How has the concept of belonging been represented in Romulus and at least one related text? Have you ever felt like you would never be accepted? Like you wouldn’t belong? A sense of belonging can come from connections made with people, places, groups, communities and the larger world. These connections are evident in the memoir Romulus My Father by Raimond Gaita and the novel Boy in the Striped Pyjamas by John Boyne. The perceptions of belonging in these texts are shaped by the detachment or connections made with people, culture and landscape in a historical context.

Aspects of belonging may be considered in terms of experiences of identity, notions of identity, relationships, acceptance and understanding. Throughout Raimond Gaita’s memoir Romulus My Father it reveals how one person can feel completely isolated from a place whilst another can feel the complete opposite. This was shown through the contrast of the two characters of Romulus himself and his wife, Christine. The contrast between the two is apparent in the quote “My fathers devoted care of me contrasted obviously with her neglect and this fuelled the hostility towards her”.

This quote also shows the dislike that the people in the community had for Christine because of her lack of commitment to the family and responsibilities like her motherly duties. Gaita uses vivid imagery to describe Christine’s alienation within the landscape when he says “I first saw her when she was two hundred metres or so from the house, alone, small, frail, walking with an uncertain gait and distracted air. ” Using the adjectives, alone, small and frail also give us a haunting description of how Christine is on the inside and how she feels in this environment.

The struggle Christine felt trying to fit in is also the cause of her mental illness. This is shown in the quote “she could not settle in a dilapidated farmhouse in a landscape that highlighted her isolation. She longed for company. ” Romulus himself also felt culturally isolated when he first moved to Australia. This isolation is evident in the quote “As soon as my father arrived at the camp…he asked…whether there were any other Romanians. This quote represents to the audience the desperation Romulus had to find people of his own culture to feel affiliated with and experience that sense of belonging in a new and foreign place.

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In the novel, Boy in the Striped Pyjamas by John Boyne, belonging is portrayed in a different yet similar way to that of Romulus My Father. Set in Germany in 1942, Bruno is the son of a Nazi officer whose family had to move to the location of the Nazi concentration camps for his fathers work. Naive and oblivious, the 8 year old boy is unaware of what his father does as a job and instantly feels detached from their new home. His misery he feels in their new home is emphasised when he says “This isn’t home and it never will be”.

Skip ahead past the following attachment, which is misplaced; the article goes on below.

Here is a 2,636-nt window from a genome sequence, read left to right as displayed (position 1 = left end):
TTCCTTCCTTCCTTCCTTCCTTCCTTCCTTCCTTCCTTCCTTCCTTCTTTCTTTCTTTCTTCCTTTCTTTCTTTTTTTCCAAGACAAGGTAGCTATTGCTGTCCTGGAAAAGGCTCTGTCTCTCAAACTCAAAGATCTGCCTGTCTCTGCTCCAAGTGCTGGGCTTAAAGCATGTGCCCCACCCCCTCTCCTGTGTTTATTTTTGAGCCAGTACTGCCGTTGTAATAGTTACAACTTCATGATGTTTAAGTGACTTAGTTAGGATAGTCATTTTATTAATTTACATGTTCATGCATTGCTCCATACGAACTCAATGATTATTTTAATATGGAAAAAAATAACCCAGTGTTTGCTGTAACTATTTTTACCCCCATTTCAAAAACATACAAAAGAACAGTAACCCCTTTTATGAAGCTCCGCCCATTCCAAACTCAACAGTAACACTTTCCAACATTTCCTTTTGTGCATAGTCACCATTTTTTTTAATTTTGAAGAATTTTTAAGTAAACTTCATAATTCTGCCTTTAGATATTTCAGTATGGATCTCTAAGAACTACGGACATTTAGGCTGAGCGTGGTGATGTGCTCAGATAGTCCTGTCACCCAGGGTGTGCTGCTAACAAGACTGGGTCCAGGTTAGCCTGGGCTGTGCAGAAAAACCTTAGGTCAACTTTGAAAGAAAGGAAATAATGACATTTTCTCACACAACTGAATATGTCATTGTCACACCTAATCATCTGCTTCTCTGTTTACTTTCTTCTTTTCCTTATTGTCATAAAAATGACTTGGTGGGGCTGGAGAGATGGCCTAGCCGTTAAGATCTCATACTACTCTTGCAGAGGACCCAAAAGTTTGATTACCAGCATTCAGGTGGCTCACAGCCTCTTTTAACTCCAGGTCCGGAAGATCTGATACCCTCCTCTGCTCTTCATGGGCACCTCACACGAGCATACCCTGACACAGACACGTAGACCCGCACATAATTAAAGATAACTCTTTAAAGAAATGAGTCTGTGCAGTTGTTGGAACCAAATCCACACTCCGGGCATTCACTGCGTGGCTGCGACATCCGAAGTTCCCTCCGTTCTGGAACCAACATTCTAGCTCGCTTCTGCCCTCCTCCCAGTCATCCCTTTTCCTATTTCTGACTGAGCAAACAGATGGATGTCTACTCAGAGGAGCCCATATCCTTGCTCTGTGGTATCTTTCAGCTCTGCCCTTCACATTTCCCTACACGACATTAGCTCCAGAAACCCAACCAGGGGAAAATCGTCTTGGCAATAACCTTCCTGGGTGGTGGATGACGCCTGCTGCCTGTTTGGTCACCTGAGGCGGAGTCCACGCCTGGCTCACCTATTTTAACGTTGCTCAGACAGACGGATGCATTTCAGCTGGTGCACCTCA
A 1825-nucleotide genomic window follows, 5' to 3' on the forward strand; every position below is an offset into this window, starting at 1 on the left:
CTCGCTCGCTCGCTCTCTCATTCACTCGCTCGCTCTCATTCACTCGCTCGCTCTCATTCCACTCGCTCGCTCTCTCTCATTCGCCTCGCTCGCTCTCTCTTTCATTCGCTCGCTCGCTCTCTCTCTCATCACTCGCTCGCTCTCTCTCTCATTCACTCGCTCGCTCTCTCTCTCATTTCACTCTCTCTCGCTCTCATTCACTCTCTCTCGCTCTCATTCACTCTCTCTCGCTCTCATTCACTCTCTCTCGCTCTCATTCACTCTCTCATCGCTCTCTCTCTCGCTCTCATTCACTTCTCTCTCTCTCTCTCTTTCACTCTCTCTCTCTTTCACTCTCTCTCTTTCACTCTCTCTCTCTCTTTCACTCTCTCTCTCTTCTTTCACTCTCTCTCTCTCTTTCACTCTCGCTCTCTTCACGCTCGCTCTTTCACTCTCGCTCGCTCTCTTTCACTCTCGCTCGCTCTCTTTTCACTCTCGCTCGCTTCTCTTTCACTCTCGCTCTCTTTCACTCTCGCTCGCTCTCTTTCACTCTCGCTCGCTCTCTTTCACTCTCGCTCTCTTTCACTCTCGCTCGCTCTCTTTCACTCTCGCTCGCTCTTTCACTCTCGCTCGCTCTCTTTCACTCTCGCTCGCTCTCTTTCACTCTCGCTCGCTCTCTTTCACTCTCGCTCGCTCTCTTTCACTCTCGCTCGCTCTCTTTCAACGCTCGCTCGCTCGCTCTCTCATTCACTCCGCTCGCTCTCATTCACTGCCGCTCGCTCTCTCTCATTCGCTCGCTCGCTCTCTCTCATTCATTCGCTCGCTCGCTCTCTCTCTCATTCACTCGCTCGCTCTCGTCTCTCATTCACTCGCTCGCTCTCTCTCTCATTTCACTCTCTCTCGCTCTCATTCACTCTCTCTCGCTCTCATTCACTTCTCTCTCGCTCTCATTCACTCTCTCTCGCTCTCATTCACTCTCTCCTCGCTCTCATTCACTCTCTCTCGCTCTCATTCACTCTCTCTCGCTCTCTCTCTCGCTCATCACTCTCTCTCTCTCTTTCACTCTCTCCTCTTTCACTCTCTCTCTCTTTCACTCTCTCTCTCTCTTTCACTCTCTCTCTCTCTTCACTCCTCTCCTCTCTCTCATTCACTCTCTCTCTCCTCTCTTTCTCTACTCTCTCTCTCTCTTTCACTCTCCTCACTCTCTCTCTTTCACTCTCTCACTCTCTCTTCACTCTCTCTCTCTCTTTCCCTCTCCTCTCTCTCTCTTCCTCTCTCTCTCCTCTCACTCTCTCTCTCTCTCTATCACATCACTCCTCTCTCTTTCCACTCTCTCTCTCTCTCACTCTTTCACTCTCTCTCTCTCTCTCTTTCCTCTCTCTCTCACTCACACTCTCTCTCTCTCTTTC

Boyne’s emotive language of the new house and the area it is in creates the image and feeling of isolation and symbolises the way the Jews in the concentration camp were living. The quote “The new house…stood all on its own in an empty, desolate place and there were no other houses anywhere to be seen, which meant…no other boys to play with, neither friends nor trouble” shows the contrast between Bruno’s old life which symbolises freedom and happiness and his new life which symbolises alienation and loneliness. Belonging is also portrayed in this text through the hierarchy of the two different groups of the Nazi soldiers and the Jews. All the people in the camp wore the same clothes, those pyjamas and their striped cloth hats too; and all the people who wondered through his house…wore uniforms of varying quality and decoration…and carried guns and always looked terribly stern. ” This quote demonstrates the way the two groups were differentiated and set apart due to statuses of power. This sense of hierarchy between the two groups is also evident when Bruno asks his father about the “people in the huts” and his father replies “Those people… well, they’re not people at all, Bruno. When Bruno meets Shmuel a Jewish boy who lives on the other side of the fence, they instantly have a connection. This connection is formed after they find out they were born on the same day in the same year. As Bruno starts to belong less and less to his own world, he longs to live more in Shmuel’s world on the other side of the fence. This is proven in how insistent Bruno is on going to the other side of the fence – “Or I could come to you” said Bruno…He had hoped that Shmuel would suggest this himself but there didn’t seem to be any sign of that. Boyne’s use of symbolism in the novel adds a great sense of ostracism. The fence around the concentration camp that Bruno and Shmuel sit on either side of to talk everyday is a symbol of the barrier that separates their differences in beliefs and of their worlds, which are extremely diverse. In conclusion belonging has been represented in a similar way in the memoir Romulus My Father by Raimond Gaita and in the novel Boy in the Striped Pyjamas by John Boyne through the alienation in different environments and cultures by the Characters.


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